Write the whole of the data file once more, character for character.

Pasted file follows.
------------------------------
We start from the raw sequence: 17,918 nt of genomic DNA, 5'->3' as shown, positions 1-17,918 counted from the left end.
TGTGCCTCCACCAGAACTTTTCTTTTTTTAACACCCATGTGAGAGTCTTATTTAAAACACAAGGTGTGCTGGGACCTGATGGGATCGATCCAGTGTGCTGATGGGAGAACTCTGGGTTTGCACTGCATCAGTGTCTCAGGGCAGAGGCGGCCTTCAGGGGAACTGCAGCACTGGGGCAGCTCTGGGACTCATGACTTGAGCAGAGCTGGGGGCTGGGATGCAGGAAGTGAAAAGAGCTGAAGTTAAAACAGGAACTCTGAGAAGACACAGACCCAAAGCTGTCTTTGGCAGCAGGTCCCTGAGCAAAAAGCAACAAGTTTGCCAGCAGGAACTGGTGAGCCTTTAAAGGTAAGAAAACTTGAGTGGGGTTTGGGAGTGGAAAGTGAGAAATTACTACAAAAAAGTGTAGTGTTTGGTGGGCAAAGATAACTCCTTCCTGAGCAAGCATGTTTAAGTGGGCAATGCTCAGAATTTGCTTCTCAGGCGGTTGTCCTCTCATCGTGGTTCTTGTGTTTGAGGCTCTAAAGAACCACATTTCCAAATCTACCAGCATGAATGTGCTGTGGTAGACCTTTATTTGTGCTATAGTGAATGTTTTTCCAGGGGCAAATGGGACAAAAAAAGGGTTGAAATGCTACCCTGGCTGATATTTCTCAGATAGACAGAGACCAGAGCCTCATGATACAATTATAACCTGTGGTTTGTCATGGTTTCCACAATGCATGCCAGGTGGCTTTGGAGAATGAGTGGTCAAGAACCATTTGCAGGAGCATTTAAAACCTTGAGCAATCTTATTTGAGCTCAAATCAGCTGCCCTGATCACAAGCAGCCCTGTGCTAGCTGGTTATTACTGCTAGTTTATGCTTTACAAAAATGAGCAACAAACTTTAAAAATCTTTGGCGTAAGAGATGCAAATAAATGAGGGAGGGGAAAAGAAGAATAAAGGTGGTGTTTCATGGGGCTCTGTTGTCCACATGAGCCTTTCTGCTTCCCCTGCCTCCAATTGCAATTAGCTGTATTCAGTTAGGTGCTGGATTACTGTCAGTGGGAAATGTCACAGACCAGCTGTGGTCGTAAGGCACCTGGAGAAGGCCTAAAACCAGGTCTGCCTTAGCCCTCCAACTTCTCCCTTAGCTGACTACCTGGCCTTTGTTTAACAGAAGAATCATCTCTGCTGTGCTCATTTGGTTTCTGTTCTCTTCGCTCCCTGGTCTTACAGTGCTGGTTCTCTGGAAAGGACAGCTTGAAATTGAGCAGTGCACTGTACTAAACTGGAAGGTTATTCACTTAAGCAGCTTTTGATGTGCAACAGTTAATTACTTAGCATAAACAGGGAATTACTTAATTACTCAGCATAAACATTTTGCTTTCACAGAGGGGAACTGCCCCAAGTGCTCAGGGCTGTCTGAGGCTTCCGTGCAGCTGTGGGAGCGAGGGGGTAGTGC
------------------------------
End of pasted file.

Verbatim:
We start from the raw sequence: 17,918 nt of genomic DNA, 5'->3' as shown, positions 1-17,918 counted from the left end.
TGTGCCTCCACCAGAACTTTTCTTTTTTTAACACCCATGTGAGAGTCTTATTTAAAACACAAGGTGTGCTGGGACCTGATGGGATCGATCCAGTGTGCTGATGGGAGAACTCTGGGTTTGCACTGCATCAGTGTCTCAGGGCAGAGGCGGCCTTCAGGGGAACTGCAGCACTGGGGCAGCTCTGGGACTCATGACTTGAGCAGAGCTGGGGGCTGGGATGCAGGAAGTGAAAAGAGCTGAAGTTAAAACAGGAACTCTGAGAAGACACAGACCCAAAGCTGTCTTTGGCAGCAGGTCCCTGAGCAAAAAGCAACAAGTTTGCCAGCAGGAACTGGTGAGCCTTTAAAGGTAAGAAAACTTGAGTGGGGTTTGGGAGTGGAAAGTGAGAAATTACTACAAAAAAGTGTAGTGTTTGGTGGGCAAAGATAACTCCTTCCTGAGCAAGCATGTTTAAGTGGGCAATGCTCAGAATTTGCTTCTCAGGCGGTTGTCCTCTCATCGTGGTTCTTGTGTTTGAGGCTCTAAAGAACCACATTTCCAAATCTACCAGCATGAATGTGCTGTGGTAGACCTTTATTTGTGCTATAGTGAATGTTTTTCCAGGGGCAAATGGGACAAAAAAAGGGTTGAAATGCTACCCTGGCTGATATTTCTCAGATAGACAGAGACCAGAGCCTCATGATACAATTATAACCTGTGGTTTGTCATGGTTTCCACAATGCATGCCAGGTGGCTTTGGAGAATGAGTGGTCAAGAACCATTTGCAGGAGCATTTAAAACCTTGAGCAATCTTATTTGAGCTCAAATCAGCTGCCCTGATCACAAGCAGCCCTGTGCTAGCTGGTTATTACTGCTAGTTTATGCTTTACAAAAATGAGCAACAAACTTTAAAAATCTTTGGCGTAAGAGATGCAAATAAATGAGGGAGGGGAAAAGAAGAATAAAGGTGGTGTTTCATGGGGCTCTGTTGTCCACATGAGCCTTTCTGCTTCCCCTGCCTCCAATTGCAATTAGCTGTATTCAGTTAGGTGCTGGATTACTGTCAGTGGGAAATGTCACAGACCAGCTGTGGTCGTAAGGCACCTGGAGAAGGCCTAAAACCAGGTCTGCCTTAGCCCTCCAACTTCTCCCTTAGCTGACTACCTGGCCTTTGTTTAACAGAAGAATCATCTCTGCTGTGCTCATTTGGTTTCTGTTCTCTTCGCTCCCTGGTCTTACAGTGCTGGTTCTCTGGAAAGGACAGCTTGAAATTGAGCAGTGCACTGTACTAAACTGGAAGGTTATTCACTTAAGCAGCTTTTGATGTGCAACAGTTAATTACTTAGCATAAACAGGGAATTACTTAATTACTCAGCATAAACATTTTGCTTTCACAGAGGGGAACTGCCCCAAGTGCTCAGGGCTGTCTGAGGCTTCCGTGCAGCTGTGGGAGCGAGGGGGTAGTGC